Sumatran elephants being harrassed in Aceh (Indonesia)


Syafrizaldi Jpang, Jakarta Post

Date Published
See link for photos. 

Krueng Peusangan, which literally means Peusangan River, a major watershed zone stretching from Central Aceh, Bener Meriah to Biruen regencies, Aceh, constitutes the habitat of Sumatran elephants, but their home is being encroached upon from time to time.

Passing along a big valley, Krueng Peusangan’s strong currents have shattered the rocks in the stream, their fragments blending with other materials on both sides to form sloping banks.
Near the banks are the tracks of Sumatran elephants that have made use of these gently slanting shores to cross the river and continue their hike to forage for food.
Pantan Lah, a hamlet close to Negeri Antara in Bener Meriah regency, has long been known as one of the fords of the elephants. Its shallow stream and less intense flow, coupled with the sloping edges, enables the mammals to cross easily.
Amri Samadi, head of Forest Management Unit (KPH) II, Aceh, said that around this area four people had been killed over the last few years as a result of inevitable conflict between residents and elephants.
“The latest victim was a woman named Husna in Musarapakat village, Pintu Rime Gayo district, Bener Meriah, on Jan. 24,” he said. Her house was attacked and she was flung to her death while carrying her child. Fortunately, the child was saved by falling down under the trees.
The other dead were a victim in Blang Rakal village in the same district in August 2014 and Hasan Basri in Musarapakat village, who was trampled by wild elephants in November 2014.
Amri noted that the elephants involved in those incidents belonged to the same relatively large herd. “Lately, residents managed to count 26 elephants roaming around the scene of Husna’s death,” he said.
A big tree in Pantan Lah, where Krueng Peusangan flows, also bears witness to the presence of wild elephants, as shown by the peeling of several parts of its bark and some traces of rubbing 2.5 meters from the ground, which is the height of the mammals.
The border: A resident walks on the bridge over a trench that was dug to limit the movement of wild elephants in Blang Rakal.
The other traces are the large amounts of elephant excrement found there, mostly dried but some still moist. On shrubbery land, alleyways have been created by wandering elephants, which inevidently leave their tracks on the ground.
In the Jalung transmigration settlement in Pintu Rime Gayo, the dung and passage lanes of elephants are also discovered on roadsides. In this housing complex covering more than 200 hectares, a house was destroyed by a herd of elephants.
“There are about 78 houses in this zone, which was built by the government in 2008, but the complex began to be occupied only around 2011. Today, none of it is inhabited,” Amri revealed.
The occupants of this settlement have returned to their original regions because of the failure of attempts to end the conflict with the elephants. The infrastructure has now become deserted with elephants freely straying and feeding.
“We have to bear the losses, actually. The construction of housing facilities, roads and power networks in the complex may have cost billions of rupiah,” lamented Amri.
The wildlife monitoring coordinator of the Fauna & Flora International Indonesia Program (FFI IP), Donny Gunaryadi, said the human-elephant conflict actually stemmed from the struggle for space.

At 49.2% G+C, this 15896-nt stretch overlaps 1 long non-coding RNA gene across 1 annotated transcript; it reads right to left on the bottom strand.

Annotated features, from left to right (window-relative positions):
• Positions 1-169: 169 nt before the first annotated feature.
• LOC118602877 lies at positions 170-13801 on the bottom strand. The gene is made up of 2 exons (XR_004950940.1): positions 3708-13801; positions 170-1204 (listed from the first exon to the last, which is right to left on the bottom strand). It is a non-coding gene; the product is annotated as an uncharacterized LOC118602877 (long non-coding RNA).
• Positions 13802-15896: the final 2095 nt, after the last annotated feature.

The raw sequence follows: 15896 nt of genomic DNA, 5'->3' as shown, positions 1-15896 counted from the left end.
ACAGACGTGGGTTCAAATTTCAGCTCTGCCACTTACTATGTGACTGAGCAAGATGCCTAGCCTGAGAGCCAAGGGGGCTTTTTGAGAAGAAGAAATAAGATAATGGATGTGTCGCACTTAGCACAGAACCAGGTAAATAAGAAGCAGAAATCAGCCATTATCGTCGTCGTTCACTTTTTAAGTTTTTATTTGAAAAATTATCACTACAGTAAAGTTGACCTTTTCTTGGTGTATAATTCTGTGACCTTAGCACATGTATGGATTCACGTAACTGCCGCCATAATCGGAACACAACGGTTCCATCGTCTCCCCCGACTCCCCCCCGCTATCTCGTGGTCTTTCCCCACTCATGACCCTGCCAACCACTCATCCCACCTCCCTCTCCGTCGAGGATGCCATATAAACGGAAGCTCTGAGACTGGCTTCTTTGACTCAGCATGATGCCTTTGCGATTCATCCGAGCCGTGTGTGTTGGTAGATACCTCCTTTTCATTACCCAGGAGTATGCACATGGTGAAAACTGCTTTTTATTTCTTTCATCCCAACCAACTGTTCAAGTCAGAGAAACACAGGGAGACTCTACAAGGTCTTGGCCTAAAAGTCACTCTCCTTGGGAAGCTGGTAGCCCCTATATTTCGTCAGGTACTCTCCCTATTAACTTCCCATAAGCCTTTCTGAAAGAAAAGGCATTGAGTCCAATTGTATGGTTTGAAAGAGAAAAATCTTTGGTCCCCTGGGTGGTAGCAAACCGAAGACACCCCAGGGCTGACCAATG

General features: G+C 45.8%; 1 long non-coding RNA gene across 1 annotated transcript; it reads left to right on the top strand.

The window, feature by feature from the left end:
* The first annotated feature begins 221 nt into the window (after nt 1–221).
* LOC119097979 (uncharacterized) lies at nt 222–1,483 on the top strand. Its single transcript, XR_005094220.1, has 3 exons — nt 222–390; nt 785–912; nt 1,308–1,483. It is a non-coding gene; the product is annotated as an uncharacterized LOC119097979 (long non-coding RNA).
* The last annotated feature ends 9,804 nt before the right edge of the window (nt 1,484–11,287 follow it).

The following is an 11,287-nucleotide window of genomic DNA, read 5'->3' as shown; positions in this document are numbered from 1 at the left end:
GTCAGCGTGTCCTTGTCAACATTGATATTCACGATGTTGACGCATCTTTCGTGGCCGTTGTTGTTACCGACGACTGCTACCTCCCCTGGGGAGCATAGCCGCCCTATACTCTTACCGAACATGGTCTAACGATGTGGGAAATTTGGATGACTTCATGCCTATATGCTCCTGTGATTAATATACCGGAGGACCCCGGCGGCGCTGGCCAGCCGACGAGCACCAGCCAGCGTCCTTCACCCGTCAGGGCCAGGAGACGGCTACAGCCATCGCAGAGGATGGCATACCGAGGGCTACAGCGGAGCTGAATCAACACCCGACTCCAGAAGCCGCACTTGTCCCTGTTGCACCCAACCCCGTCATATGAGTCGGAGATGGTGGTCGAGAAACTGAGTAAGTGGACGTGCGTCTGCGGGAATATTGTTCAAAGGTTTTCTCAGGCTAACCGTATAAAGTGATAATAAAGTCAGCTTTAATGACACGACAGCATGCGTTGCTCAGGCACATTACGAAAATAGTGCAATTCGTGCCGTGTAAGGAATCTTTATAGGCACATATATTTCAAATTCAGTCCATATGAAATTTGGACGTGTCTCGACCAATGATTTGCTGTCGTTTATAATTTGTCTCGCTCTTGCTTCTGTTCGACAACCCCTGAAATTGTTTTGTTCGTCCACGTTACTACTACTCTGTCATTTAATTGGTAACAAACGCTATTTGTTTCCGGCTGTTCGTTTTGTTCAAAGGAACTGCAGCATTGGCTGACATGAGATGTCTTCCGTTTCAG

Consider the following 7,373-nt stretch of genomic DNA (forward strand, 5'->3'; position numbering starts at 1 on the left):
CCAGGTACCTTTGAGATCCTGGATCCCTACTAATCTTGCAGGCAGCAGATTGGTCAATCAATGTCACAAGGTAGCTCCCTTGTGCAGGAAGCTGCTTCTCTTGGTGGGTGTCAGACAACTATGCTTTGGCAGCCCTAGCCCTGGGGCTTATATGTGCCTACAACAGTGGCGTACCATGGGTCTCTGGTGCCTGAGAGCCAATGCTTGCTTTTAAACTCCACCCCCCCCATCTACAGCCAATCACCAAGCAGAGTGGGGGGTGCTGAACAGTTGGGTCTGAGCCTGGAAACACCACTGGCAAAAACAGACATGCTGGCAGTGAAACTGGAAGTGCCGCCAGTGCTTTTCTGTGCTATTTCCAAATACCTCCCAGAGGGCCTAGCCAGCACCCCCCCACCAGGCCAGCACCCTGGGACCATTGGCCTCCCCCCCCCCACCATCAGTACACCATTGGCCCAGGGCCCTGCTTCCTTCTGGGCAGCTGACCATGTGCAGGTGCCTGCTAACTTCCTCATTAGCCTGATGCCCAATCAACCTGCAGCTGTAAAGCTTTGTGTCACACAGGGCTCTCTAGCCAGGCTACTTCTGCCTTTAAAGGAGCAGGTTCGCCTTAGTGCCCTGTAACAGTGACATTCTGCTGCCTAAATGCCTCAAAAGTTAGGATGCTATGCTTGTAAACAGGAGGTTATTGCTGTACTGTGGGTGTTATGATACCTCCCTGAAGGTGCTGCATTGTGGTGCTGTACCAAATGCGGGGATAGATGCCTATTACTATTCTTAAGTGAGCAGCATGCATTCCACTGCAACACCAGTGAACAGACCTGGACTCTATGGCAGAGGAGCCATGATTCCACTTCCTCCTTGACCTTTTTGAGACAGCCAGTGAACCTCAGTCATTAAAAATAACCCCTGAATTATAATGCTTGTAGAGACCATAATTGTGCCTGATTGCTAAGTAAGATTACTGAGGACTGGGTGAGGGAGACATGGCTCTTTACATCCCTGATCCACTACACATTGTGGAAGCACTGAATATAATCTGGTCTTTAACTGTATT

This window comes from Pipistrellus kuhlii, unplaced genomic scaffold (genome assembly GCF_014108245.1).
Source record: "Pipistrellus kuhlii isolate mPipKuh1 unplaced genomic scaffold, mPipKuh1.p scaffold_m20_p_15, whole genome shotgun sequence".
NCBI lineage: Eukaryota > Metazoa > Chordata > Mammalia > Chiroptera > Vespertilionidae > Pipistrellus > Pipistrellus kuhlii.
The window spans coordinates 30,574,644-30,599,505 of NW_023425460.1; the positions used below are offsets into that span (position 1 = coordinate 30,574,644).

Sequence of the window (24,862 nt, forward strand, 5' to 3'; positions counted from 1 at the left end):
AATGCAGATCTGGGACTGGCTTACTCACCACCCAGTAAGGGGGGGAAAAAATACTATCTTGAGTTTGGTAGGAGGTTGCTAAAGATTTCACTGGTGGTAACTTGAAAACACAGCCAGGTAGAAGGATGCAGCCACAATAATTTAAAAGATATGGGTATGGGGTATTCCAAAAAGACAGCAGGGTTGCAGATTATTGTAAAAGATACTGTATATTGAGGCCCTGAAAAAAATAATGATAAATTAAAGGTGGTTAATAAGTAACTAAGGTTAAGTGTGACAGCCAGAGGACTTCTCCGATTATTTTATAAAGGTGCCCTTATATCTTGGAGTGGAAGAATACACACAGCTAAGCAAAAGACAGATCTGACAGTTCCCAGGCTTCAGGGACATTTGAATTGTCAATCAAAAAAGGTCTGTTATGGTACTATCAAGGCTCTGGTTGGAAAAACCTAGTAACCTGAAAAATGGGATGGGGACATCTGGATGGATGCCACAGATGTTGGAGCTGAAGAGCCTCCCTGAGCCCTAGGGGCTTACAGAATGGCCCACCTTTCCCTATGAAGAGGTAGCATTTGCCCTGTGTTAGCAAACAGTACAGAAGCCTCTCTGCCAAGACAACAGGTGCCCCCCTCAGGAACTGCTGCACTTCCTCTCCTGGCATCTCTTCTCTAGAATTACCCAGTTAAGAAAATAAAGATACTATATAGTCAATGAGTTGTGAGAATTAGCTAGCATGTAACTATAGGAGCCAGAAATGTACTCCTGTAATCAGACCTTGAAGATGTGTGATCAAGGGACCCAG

Elephants, according to Donny, have vast migration areas and will take the same routes they have previously traversed. They may return to their former paths within one to three years. In this way, their original lanes have most likely been changed for other purposes by men.
He referred to an expanse of land down the valley of the fast-flowing Krueng Peusangan. “This valley is most suitable for elephant habitat, with an extensive feeding and playing arena. The transmigration planning may not have considered this factor, forcing the animals to face a new environment and causing the clash,” he said.
Elephants go back to their former foraging areas because they expect to see the food supply already replenished. Besides, they also need minerals, which are mostly found near a river. Donny also mentioned elephants’ big daily feeding capacity allowed by their only two-hour digestion period.
“Lamps may have been used to frighten elephants, but they are quick-learning mammals,” said Donny. They can be scared in the beginning, but after learning about the patterns of the lamps, they will ignore them if they feel no danger is posed.
“In many places, carbide cannons that make loud sounds are no longer effective to drive elephants away. Neither are firecrackers. Herding them by using tame elephants often doesn’t work either when the wild ones possess a stronger charisma than the expellers. A new approach should be sought for conflict regions,” he added.
Donny quoted data issued by the Elephant Forum and the Environment and Forestry Ministry in 2014, saying that only 1,724 Sumatran elephants were living in the wild. “The number can increase or decrease. It will be raised by a policy supporting their survival in their natural habitat through space regulation for human coexistence with them,” he suggested.
Elephants also spread plant seeds quite effectively, creating balance in the growth of forest cover. “The question is, are we supposed to wait until they get extinct first, instead of rescuing them right now?” he queried.
The Peusangan valley with its steep hills is going to witness a new chapter in the human-elephant relationship. The transmigration complex now serving as a museum of nature can still be utilized as the learning process is underway.